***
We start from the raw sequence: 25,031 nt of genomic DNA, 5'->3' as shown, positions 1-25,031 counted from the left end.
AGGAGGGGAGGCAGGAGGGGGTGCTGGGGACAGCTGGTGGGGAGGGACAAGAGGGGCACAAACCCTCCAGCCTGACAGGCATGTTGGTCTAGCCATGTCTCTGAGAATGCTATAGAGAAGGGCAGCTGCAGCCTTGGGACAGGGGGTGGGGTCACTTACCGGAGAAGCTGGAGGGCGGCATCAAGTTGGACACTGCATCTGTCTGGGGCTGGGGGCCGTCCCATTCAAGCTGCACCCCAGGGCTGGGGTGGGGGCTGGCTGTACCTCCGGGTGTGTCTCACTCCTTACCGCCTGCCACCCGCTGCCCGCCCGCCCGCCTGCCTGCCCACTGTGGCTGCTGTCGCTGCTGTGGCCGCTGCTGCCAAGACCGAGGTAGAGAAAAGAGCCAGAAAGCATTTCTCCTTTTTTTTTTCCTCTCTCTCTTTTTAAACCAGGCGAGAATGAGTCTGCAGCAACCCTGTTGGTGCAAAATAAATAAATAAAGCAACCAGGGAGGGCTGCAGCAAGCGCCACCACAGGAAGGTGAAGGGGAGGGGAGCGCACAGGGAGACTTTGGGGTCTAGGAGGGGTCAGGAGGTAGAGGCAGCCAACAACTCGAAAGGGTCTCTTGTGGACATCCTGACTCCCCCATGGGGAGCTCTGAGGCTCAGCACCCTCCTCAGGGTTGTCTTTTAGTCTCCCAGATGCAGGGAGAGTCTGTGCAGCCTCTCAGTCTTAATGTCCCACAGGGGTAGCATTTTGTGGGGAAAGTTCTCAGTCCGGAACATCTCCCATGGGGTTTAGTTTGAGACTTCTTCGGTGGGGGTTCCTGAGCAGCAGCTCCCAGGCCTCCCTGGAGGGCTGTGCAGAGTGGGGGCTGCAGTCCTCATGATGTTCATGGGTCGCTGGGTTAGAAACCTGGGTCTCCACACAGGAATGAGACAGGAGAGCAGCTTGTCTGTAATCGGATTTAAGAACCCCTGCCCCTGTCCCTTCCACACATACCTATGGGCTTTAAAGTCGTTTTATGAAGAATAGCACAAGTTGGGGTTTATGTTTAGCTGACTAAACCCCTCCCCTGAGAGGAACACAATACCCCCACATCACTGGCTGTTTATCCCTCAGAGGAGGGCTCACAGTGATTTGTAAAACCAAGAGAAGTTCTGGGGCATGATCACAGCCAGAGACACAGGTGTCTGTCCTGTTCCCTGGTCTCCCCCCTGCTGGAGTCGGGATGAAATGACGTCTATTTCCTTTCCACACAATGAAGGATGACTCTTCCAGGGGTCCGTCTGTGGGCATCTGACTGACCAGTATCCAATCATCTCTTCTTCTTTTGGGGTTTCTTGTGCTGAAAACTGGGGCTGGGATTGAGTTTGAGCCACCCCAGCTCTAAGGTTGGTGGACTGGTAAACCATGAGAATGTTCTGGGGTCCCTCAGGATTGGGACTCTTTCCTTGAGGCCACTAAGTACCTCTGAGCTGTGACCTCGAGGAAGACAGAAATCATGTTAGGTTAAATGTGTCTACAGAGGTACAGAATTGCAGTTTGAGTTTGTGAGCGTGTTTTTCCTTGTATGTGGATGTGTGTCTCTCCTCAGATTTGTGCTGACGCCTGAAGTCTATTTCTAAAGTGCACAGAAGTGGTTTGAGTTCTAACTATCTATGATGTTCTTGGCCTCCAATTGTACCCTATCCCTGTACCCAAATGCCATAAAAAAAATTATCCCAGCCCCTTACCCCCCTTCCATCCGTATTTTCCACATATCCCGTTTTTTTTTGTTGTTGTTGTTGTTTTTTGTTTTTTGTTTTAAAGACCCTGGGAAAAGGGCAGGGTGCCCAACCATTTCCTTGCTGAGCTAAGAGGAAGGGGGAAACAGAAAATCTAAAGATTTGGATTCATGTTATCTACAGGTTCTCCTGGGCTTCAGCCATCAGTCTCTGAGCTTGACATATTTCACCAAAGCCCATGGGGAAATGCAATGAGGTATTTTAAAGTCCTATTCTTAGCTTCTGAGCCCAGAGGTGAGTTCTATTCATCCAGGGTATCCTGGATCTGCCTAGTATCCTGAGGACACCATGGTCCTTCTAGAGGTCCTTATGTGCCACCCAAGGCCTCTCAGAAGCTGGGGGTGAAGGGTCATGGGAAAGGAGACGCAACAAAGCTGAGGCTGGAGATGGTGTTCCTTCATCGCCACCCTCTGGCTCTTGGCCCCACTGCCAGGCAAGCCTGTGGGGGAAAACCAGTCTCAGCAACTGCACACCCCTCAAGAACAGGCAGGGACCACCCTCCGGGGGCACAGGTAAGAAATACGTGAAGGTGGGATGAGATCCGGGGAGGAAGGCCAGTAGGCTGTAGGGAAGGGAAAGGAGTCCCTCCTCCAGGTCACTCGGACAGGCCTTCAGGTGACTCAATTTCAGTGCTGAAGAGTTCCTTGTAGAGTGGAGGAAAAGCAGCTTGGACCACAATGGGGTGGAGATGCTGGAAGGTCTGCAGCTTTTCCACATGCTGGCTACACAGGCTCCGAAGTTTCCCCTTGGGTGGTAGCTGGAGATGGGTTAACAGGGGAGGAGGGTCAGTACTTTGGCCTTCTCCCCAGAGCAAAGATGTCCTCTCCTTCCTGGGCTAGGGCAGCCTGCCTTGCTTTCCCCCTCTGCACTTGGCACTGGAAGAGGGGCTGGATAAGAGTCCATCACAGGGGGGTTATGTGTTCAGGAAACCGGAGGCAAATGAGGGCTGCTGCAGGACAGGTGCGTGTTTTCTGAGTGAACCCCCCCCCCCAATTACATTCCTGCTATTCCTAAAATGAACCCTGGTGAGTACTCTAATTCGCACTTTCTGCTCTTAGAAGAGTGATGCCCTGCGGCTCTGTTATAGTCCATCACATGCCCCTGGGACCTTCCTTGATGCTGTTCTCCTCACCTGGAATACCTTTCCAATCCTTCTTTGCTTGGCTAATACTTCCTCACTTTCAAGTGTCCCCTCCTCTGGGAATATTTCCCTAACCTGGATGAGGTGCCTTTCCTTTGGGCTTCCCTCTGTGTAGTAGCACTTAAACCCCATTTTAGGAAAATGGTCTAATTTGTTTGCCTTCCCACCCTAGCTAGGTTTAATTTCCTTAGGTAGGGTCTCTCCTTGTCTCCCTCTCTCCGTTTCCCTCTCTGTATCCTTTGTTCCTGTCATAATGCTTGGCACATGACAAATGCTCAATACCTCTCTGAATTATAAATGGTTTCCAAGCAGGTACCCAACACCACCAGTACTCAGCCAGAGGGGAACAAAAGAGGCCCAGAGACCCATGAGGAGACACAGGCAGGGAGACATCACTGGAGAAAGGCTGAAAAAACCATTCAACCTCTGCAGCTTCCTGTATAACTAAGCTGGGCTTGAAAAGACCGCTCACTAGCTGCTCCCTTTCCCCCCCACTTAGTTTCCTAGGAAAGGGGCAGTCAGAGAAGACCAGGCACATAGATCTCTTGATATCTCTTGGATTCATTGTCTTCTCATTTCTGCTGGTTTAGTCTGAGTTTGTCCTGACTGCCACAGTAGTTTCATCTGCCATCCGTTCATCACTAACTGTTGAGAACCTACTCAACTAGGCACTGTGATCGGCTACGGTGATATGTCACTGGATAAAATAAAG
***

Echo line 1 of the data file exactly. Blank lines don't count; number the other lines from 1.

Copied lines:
We start from the raw sequence: 25,031 nt of genomic DNA, 5'->3' as shown, positions 1-25,031 counted from the left end.